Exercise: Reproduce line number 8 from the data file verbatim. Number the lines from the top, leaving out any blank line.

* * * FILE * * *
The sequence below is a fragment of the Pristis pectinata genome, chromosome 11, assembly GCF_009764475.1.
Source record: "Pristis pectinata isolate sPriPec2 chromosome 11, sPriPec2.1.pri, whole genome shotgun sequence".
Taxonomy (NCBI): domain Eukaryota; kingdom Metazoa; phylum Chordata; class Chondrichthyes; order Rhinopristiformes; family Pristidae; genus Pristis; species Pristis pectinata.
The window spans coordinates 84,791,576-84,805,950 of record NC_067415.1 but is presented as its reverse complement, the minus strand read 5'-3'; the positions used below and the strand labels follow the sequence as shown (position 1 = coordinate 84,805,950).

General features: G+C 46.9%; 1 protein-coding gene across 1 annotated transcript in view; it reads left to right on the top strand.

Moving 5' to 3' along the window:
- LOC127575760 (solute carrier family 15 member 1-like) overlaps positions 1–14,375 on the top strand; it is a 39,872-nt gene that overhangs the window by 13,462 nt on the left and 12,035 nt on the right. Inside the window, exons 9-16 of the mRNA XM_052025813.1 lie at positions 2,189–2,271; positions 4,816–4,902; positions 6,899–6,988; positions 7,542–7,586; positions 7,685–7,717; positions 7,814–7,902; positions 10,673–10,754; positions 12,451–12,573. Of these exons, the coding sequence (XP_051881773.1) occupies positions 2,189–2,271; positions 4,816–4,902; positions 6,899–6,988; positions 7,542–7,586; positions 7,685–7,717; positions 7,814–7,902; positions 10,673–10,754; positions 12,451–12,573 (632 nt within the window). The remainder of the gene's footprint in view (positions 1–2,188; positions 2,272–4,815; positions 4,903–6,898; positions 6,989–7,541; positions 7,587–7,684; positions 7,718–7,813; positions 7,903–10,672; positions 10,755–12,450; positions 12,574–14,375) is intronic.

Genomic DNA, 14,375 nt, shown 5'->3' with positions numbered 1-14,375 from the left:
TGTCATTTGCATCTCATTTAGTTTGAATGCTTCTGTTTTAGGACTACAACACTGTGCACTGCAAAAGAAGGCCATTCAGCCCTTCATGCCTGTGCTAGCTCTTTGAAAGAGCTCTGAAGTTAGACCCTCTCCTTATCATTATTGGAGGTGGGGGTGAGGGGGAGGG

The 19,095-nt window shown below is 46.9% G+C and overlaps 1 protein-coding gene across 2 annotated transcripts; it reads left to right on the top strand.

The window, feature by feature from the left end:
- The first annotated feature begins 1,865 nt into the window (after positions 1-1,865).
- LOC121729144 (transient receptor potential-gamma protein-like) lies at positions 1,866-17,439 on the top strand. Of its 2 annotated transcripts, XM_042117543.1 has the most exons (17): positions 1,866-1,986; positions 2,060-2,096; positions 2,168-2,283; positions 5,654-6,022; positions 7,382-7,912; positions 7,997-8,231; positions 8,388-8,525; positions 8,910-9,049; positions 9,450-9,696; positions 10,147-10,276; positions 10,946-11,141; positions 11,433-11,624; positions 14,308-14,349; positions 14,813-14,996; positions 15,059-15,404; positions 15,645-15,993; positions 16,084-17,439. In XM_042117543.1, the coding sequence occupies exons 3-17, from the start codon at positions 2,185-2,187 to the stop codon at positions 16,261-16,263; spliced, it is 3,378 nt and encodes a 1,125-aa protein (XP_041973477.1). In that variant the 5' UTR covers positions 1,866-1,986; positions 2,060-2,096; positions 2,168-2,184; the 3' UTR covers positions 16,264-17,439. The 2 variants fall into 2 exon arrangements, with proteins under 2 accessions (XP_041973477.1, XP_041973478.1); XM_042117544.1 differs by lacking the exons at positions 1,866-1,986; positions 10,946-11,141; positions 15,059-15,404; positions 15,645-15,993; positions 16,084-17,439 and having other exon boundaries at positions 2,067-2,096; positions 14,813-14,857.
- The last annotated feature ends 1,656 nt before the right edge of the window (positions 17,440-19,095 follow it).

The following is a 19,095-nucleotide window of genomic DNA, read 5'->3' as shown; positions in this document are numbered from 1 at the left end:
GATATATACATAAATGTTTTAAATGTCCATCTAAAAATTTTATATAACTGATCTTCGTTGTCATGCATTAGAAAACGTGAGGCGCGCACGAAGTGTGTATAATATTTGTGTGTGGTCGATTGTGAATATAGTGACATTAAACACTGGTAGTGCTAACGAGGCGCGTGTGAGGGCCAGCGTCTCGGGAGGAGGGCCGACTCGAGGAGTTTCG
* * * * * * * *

Genomic DNA, 14,375 nt, shown 5'->3' with positions numbered 1-14,375 from the left: